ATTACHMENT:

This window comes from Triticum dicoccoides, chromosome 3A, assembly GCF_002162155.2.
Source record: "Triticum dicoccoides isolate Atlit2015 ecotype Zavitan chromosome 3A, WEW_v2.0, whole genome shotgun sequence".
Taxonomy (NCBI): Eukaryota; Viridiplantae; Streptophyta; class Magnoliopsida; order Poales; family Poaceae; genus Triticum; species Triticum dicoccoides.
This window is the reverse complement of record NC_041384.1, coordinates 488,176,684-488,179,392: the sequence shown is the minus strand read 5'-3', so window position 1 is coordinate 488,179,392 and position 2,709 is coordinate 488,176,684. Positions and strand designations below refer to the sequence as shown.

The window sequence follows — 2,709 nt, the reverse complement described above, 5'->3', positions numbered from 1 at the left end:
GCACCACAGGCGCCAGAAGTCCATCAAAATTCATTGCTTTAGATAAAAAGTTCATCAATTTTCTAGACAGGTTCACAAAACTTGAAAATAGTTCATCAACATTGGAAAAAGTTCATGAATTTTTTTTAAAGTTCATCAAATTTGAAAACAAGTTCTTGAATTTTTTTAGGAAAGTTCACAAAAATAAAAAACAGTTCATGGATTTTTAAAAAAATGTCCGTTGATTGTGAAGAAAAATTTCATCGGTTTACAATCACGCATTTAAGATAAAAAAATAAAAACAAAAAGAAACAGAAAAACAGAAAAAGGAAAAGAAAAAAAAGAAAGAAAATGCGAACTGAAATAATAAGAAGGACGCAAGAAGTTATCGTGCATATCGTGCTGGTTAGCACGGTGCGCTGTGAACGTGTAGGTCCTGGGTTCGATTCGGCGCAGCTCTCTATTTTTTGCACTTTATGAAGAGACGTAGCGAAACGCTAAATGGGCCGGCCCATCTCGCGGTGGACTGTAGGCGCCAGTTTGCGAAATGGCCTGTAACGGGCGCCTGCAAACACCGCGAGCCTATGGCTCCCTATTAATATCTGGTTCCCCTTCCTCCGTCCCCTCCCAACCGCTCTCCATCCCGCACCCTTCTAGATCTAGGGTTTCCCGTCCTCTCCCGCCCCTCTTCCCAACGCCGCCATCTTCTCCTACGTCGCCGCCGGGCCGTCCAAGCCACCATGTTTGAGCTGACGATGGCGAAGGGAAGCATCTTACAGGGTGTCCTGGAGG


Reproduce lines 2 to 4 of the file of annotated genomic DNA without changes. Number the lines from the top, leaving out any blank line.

Source record: "Triticum dicoccoides isolate Atlit2015 ecotype Zavitan chromosome 3A, WEW_v2.0, whole genome shotgun sequence".
Taxonomy (NCBI): Eukaryota; Viridiplantae; Streptophyta; class Magnoliopsida; order Poales; family Poaceae; genus Triticum; species Triticum dicoccoides.
This window is the reverse complement of record NC_041384.1, coordinates 488,176,684-488,179,392: the sequence shown is the minus strand read 5'-3', so window position 1 is coordinate 488,179,392 and position 2,709 is coordinate 488,176,684. Positions and strand designations below refer to the sequence as shown.